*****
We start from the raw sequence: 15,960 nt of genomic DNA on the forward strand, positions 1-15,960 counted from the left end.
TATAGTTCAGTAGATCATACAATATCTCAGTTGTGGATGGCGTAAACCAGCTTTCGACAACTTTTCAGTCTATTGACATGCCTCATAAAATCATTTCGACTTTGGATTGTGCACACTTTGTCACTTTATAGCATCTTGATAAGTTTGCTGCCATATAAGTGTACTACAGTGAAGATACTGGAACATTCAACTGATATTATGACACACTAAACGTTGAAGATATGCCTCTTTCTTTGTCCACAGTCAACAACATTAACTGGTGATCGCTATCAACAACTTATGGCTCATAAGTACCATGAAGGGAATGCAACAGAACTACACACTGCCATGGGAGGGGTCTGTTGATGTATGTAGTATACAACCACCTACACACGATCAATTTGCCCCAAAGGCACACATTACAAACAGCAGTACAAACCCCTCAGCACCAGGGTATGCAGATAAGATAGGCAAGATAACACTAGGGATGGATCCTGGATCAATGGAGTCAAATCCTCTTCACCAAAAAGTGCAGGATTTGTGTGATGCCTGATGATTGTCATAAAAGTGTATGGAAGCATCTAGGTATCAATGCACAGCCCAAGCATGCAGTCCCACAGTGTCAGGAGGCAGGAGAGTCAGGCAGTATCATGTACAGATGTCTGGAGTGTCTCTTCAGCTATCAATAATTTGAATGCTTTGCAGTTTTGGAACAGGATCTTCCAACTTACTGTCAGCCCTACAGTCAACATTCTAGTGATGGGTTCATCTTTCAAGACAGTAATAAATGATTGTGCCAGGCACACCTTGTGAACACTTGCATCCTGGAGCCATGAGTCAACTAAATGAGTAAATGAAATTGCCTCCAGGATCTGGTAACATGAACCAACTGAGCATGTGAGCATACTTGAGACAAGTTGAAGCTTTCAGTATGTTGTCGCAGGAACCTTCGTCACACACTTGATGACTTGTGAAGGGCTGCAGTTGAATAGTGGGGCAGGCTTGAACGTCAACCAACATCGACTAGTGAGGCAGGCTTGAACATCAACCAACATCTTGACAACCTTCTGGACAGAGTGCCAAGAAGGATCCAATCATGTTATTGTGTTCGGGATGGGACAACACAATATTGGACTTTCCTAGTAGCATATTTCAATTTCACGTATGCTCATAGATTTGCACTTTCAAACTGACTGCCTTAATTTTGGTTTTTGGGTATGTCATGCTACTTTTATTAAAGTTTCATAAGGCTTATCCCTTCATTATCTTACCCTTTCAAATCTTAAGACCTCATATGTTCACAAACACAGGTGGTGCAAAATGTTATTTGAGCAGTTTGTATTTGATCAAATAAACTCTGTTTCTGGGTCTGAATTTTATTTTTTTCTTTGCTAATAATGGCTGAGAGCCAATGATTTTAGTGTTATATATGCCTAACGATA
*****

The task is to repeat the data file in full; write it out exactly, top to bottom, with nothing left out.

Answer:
We start from the raw sequence: 15,960 nt of genomic DNA on the forward strand, positions 1-15,960 counted from the left end.
TATAGTTCAGTAGATCATACAATATCTCAGTTGTGGATGGCGTAAACCAGCTTTCGACAACTTTTCAGTCTATTGACATGCCTCATAAAATCATTTCGACTTTGGATTGTGCACACTTTGTCACTTTATAGCATCTTGATAAGTTTGCTGCCATATAAGTGTACTACAGTGAAGATACTGGAACATTCAACTGATATTATGACACACTAAACGTTGAAGATATGCCTCTTTCTTTGTCCACAGTCAACAACATTAACTGGTGATCGCTATCAACAACTTATGGCTCATAAGTACCATGAAGGGAATGCAACAGAACTACACACTGCCATGGGAGGGGTCTGTTGATGTATGTAGTATACAACCACCTACACACGATCAATTTGCCCCAAAGGCACACATTACAAACAGCAGTACAAACCCCTCAGCACCAGGGTATGCAGATAAGATAGGCAAGATAACACTAGGGATGGATCCTGGATCAATGGAGTCAAATCCTCTTCACCAAAAAGTGCAGGATTTGTGTGATGCCTGATGATTGTCATAAAAGTGTATGGAAGCATCTAGGTATCAATGCACAGCCCAAGCATGCAGTCCCACAGTGTCAGGAGGCAGGAGAGTCAGGCAGTATCATGTACAGATGTCTGGAGTGTCTCTTCAGCTATCAATAATTTGAATGCTTTGCAGTTTTGGAACAGGATCTTCCAACTTACTGTCAGCCCTACAGTCAACATTCTAGTGATGGGTTCATCTTTCAAGACAGTAATAAATGATTGTGCCAGGCACACCTTGTGAACACTTGCATCCTGGAGCCATGAGTCAACTAAATGAGTAAATGAAATTGCCTCCAGGATCTGGTAACATGAACCAACTGAGCATGTGAGCATACTTGAGACAAGTTGAAGCTTTCAGTATGTTGTCGCAGGAACCTTCGTCACACACTTGATGACTTGTGAAGGGCTGCAGTTGAATAGTGGGGCAGGCTTGAACGTCAACCAACATCGACTAGTGAGGCAGGCTTGAACATCAACCAACATCTTGACAACCTTCTGGACAGAGTGCCAAGAAGGATCCAATCATGTTATTGTGTTCGGGATGGGACAACACAATATTGGACTTTCCTAGTAGCATATTTCAATTTCACGTATGCTCATAGATTTGCACTTTCAAACTGACTGCCTTAATTTTGGTTTTTGGGTATGTCATGCTACTTTTATTAAAGTTTCATAAGGCTTATCCCTTCATTATCTTACCCTTTCAAATCTTAAGACCTCATATGTTCACAAACACAGGTGGTGCAAAATGTTATTTGAGCAGTTTGTATTTGATCAAATAAACTCTGTTTCTGGGTCTGAATTTTATTTTTTTCTTTGCTAATAATGGCTGAGAGCCAATGATTTTAGTGTTATATATGCCTAACGATA